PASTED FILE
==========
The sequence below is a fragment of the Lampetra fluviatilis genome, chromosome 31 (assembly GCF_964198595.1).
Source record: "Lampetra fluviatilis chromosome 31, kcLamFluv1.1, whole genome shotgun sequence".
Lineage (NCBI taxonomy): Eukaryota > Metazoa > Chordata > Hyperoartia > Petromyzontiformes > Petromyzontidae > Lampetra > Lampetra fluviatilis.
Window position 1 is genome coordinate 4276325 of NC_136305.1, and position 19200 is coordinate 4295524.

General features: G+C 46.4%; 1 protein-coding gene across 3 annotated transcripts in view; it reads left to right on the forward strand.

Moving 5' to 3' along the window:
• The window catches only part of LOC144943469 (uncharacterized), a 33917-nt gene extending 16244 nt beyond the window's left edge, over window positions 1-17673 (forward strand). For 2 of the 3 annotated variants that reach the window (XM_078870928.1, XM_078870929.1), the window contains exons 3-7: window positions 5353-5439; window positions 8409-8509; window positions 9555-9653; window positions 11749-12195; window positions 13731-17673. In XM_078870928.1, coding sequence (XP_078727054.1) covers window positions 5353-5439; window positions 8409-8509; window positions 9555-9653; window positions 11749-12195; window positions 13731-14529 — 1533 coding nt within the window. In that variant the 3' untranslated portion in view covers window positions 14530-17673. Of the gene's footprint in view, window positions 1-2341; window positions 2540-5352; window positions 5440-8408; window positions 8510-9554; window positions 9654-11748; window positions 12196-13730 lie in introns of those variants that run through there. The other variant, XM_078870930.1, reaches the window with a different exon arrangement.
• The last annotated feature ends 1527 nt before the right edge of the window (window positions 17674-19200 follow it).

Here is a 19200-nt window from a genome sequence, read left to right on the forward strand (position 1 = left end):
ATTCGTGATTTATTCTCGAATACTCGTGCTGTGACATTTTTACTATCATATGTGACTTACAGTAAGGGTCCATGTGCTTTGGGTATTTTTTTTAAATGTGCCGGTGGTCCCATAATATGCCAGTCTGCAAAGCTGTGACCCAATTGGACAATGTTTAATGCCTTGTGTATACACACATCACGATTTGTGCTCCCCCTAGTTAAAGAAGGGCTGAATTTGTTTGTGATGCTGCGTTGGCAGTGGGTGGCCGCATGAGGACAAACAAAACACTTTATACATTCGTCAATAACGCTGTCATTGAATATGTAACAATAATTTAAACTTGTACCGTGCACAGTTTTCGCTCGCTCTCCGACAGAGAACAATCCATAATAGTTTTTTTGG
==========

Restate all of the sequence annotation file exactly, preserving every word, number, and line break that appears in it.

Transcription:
The sequence below is a fragment of the Lampetra fluviatilis genome, chromosome 31 (assembly GCF_964198595.1).
Source record: "Lampetra fluviatilis chromosome 31, kcLamFluv1.1, whole genome shotgun sequence".
Lineage (NCBI taxonomy): Eukaryota > Metazoa > Chordata > Hyperoartia > Petromyzontiformes > Petromyzontidae > Lampetra > Lampetra fluviatilis.
Window position 1 is genome coordinate 4276325 of NC_136305.1, and position 19200 is coordinate 4295524.

General features: G+C 46.4%; 1 protein-coding gene across 3 annotated transcripts in view; it reads left to right on the forward strand.

Moving 5' to 3' along the window:
• The window catches only part of LOC144943469 (uncharacterized), a 33917-nt gene extending 16244 nt beyond the window's left edge, over window positions 1-17673 (forward strand). For 2 of the 3 annotated variants that reach the window (XM_078870928.1, XM_078870929.1), the window contains exons 3-7: window positions 5353-5439; window positions 8409-8509; window positions 9555-9653; window positions 11749-12195; window positions 13731-17673. In XM_078870928.1, coding sequence (XP_078727054.1) covers window positions 5353-5439; window positions 8409-8509; window positions 9555-9653; window positions 11749-12195; window positions 13731-14529 — 1533 coding nt within the window. In that variant the 3' untranslated portion in view covers window positions 14530-17673. Of the gene's footprint in view, window positions 1-2341; window positions 2540-5352; window positions 5440-8408; window positions 8510-9554; window positions 9654-11748; window positions 12196-13730 lie in introns of those variants that run through there. The other variant, XM_078870930.1, reaches the window with a different exon arrangement.
• The last annotated feature ends 1527 nt before the right edge of the window (window positions 17674-19200 follow it).

Here is a 19200-nt window from a genome sequence, read left to right on the forward strand (position 1 = left end):
ATTCGTGATTTATTCTCGAATACTCGTGCTGTGACATTTTTACTATCATATGTGACTTACAGTAAGGGTCCATGTGCTTTGGGTATTTTTTTTAAATGTGCCGGTGGTCCCATAATATGCCAGTCTGCAAAGCTGTGACCCAATTGGACAATGTTTAATGCCTTGTGTATACACACATCACGATTTGTGCTCCCCCTAGTTAAAGAAGGGCTGAATTTGTTTGTGATGCTGCGTTGGCAGTGGGTGGCCGCATGAGGACAAACAAAACACTTTATACATTCGTCAATAACGCTGTCATTGAATATGTAACAATAATTTAAACTTGTACCGTGCACAGTTTTCGCTCGCTCTCCGACAGAGAACAATCCATAATAGTTTTTTTGG